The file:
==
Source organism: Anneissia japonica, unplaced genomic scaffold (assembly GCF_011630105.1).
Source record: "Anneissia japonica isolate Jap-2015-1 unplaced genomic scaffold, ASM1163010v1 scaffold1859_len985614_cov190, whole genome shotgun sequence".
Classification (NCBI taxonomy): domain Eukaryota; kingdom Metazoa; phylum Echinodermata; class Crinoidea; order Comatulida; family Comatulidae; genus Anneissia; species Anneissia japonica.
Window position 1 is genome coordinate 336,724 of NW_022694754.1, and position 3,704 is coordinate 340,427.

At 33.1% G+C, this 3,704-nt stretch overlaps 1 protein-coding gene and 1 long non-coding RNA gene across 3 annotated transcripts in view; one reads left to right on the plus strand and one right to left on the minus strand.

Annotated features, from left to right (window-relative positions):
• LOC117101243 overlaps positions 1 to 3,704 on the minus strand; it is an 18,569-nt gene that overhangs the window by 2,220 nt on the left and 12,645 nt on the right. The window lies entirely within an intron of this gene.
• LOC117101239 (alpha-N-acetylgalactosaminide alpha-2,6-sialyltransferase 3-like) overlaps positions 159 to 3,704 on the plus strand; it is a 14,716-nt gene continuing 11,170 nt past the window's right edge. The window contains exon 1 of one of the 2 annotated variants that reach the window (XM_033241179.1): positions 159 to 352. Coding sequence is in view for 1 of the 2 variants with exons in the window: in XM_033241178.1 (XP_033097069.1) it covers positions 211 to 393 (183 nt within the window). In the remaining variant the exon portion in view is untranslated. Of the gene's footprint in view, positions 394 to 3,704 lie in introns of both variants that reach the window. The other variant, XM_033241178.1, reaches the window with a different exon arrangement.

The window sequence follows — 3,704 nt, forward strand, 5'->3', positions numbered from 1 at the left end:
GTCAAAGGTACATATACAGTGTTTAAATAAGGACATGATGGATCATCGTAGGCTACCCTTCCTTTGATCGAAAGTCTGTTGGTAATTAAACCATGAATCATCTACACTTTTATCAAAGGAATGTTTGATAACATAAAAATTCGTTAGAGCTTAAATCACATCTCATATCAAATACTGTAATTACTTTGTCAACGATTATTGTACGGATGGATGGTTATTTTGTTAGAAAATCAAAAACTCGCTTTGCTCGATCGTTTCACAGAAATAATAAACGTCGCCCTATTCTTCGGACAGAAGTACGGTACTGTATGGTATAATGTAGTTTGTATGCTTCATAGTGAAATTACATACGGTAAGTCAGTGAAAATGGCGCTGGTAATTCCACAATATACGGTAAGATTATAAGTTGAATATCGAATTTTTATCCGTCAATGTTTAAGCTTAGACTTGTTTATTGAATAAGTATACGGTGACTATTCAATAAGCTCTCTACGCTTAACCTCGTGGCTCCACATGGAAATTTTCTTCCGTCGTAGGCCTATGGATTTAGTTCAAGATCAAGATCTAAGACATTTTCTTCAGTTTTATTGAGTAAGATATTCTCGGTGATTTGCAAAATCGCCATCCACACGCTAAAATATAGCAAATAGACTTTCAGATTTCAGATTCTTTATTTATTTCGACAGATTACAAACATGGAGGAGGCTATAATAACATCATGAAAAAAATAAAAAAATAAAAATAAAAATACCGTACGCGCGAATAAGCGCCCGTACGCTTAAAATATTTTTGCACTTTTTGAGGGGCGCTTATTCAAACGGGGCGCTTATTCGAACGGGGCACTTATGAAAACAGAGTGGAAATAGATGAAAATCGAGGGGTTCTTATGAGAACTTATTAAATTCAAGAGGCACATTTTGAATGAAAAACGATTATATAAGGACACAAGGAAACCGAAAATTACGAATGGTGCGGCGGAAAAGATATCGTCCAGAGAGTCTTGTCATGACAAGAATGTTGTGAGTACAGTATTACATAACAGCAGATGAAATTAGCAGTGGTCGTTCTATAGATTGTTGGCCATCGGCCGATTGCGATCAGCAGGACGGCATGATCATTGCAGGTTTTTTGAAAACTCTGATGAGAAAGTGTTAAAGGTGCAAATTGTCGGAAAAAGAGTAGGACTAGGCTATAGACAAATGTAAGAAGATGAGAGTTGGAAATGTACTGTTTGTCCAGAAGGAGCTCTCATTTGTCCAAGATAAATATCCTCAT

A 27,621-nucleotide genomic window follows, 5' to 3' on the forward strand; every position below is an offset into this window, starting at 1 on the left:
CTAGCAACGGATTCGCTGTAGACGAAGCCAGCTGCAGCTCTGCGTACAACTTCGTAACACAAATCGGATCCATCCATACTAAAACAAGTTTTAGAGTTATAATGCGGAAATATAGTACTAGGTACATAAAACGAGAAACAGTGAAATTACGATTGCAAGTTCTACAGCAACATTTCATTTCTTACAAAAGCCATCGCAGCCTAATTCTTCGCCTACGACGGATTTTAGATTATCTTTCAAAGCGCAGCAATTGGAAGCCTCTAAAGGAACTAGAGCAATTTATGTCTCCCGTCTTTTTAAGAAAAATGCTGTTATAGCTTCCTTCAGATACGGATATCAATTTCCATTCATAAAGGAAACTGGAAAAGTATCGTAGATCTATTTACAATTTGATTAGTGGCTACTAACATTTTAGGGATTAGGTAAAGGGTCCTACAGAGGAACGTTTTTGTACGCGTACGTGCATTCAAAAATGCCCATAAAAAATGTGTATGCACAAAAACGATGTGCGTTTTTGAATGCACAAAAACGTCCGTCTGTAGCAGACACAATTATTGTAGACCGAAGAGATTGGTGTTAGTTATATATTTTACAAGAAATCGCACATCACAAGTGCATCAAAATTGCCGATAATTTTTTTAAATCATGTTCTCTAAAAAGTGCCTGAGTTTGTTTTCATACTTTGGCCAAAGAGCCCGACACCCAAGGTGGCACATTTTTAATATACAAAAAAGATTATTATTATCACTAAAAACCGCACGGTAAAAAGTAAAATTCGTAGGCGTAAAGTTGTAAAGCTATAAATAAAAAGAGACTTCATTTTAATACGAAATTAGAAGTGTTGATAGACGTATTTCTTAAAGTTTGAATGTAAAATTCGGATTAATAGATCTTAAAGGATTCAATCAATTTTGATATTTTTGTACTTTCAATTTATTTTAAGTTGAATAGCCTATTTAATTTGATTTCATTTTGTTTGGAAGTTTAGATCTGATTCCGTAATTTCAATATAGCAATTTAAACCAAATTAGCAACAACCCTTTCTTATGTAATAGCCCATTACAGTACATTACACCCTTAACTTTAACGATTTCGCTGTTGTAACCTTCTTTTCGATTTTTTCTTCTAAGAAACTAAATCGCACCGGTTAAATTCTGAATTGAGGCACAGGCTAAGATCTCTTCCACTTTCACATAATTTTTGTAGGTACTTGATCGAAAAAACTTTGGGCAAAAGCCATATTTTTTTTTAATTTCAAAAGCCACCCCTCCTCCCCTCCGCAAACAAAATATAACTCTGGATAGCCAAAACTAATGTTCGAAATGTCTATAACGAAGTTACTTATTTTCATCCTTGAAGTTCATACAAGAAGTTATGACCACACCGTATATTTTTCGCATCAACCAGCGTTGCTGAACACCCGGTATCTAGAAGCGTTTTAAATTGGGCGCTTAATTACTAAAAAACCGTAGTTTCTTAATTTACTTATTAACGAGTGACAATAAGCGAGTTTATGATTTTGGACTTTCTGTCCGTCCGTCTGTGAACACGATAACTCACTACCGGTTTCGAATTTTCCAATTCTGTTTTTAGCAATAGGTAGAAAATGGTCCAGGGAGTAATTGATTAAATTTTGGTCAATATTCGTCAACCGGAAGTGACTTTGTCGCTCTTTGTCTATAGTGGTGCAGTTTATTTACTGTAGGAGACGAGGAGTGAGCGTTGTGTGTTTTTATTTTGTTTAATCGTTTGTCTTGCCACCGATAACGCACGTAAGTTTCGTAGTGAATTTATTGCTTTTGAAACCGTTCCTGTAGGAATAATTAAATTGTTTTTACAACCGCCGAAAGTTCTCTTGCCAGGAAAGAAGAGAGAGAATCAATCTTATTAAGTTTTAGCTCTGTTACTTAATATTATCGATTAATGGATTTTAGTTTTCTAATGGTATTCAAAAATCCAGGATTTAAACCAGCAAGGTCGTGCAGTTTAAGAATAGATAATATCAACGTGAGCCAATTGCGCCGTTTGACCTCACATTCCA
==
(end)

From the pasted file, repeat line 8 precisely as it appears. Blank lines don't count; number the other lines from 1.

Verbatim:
• LOC117101239 (alpha-N-acetylgalactosaminide alpha-2,6-sialyltransferase 3-like) overlaps positions 159 to 3,704 on the plus strand; it is a 14,716-nt gene continuing 11,170 nt past the window's right edge. The window contains exon 1 of one of the 2 annotated variants that reach the window (XM_033241179.1): positions 159 to 352. Coding sequence is in view for 1 of the 2 variants with exons in the window: in XM_033241178.1 (XP_033097069.1) it covers positions 211 to 393 (183 nt within the window). In the remaining variant the exon portion in view is untranslated. Of the gene's footprint in view, positions 394 to 3,704 lie in introns of both variants that reach the window. The other variant, XM_033241178.1, reaches the window with a different exon arrangement.